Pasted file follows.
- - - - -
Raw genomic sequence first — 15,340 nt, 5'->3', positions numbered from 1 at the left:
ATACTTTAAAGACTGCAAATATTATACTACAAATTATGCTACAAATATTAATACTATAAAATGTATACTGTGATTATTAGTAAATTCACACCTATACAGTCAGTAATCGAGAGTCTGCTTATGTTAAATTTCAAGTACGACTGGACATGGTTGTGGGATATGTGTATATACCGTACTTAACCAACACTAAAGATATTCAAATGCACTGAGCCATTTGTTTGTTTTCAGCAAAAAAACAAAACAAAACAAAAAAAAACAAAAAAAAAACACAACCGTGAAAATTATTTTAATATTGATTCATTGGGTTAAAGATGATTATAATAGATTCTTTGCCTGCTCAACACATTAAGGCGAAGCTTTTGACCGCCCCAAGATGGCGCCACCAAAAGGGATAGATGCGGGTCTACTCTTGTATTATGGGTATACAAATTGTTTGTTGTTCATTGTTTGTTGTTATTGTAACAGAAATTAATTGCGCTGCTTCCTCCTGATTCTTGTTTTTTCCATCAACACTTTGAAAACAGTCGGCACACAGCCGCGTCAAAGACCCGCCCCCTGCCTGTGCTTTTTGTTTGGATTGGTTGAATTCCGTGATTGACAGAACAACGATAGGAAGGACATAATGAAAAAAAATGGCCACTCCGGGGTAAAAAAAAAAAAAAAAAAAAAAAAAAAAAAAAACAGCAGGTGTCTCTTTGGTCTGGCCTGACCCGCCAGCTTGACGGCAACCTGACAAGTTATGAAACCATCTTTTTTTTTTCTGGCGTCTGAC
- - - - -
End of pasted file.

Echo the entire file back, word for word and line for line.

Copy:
Raw genomic sequence first — 15,340 nt, 5'->3', positions numbered from 1 at the left:
ATACTTTAAAGACTGCAAATATTATACTACAAATTATGCTACAAATATTAATACTATAAAATGTATACTGTGATTATTAGTAAATTCACACCTATACAGTCAGTAATCGAGAGTCTGCTTATGTTAAATTTCAAGTACGACTGGACATGGTTGTGGGATATGTGTATATACCGTACTTAACCAACACTAAAGATATTCAAATGCACTGAGCCATTTGTTTGTTTTCAGCAAAAAAACAAAACAAAACAAAAAAAAACAAAAAAAAAACACAACCGTGAAAATTATTTTAATATTGATTCATTGGGTTAAAGATGATTATAATAGATTCTTTGCCTGCTCAACACATTAAGGCGAAGCTTTTGACCGCCCCAAGATGGCGCCACCAAAAGGGATAGATGCGGGTCTACTCTTGTATTATGGGTATACAAATTGTTTGTTGTTCATTGTTTGTTGTTATTGTAACAGAAATTAATTGCGCTGCTTCCTCCTGATTCTTGTTTTTTCCATCAACACTTTGAAAACAGTCGGCACACAGCCGCGTCAAAGACCCGCCCCCTGCCTGTGCTTTTTGTTTGGATTGGTTGAATTCCGTGATTGACAGAACAACGATAGGAAGGACATAATGAAAAAAAATGGCCACTCCGGGGTAAAAAAAAAAAAAAAAAAAAAAAAAAAAAAAAACAGCAGGTGTCTCTTTGGTCTGGCCTGACCCGCCAGCTTGACGGCAACCTGACAAGTTATGAAACCATCTTTTTTTTTTCTGGCGTCTGAC